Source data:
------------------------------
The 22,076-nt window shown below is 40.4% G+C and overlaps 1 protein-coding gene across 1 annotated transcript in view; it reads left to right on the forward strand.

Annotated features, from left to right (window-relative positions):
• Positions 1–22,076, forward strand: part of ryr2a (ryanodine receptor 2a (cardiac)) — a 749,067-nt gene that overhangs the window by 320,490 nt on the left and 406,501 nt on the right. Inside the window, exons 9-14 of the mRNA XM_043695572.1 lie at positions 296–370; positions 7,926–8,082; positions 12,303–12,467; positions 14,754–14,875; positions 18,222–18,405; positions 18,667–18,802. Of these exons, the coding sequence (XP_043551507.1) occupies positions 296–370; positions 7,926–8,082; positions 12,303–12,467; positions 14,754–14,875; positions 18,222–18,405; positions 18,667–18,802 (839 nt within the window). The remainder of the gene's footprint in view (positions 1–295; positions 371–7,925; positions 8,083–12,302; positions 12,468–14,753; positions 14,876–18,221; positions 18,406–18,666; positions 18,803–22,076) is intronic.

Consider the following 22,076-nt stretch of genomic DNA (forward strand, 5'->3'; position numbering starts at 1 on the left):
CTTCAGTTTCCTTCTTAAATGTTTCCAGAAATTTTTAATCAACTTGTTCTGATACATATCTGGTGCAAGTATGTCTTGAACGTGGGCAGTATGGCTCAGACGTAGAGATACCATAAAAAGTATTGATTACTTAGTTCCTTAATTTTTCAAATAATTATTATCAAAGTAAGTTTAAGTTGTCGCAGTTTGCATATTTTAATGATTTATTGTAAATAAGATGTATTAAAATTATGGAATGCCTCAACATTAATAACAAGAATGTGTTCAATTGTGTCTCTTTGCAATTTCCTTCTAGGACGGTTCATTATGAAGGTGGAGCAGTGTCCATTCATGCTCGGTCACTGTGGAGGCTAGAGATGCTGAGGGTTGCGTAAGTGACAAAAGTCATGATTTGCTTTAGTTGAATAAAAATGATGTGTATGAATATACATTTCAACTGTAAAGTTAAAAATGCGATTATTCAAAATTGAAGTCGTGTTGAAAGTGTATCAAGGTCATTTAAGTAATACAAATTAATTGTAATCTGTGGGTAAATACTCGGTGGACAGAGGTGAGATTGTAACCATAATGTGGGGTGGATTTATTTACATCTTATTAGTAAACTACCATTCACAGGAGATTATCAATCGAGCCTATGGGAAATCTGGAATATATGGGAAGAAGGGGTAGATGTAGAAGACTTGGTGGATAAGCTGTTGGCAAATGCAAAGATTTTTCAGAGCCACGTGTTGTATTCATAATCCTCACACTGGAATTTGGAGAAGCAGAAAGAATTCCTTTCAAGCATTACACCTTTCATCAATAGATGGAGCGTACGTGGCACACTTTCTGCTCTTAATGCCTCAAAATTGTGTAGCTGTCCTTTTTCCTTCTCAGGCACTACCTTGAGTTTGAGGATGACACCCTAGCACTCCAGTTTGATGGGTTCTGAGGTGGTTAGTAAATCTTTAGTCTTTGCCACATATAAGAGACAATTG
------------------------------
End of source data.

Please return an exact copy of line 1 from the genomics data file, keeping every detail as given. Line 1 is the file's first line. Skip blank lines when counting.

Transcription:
The 22,076-nt window shown below is 40.4% G+C and overlaps 1 protein-coding gene across 1 annotated transcript in view; it reads left to right on the forward strand.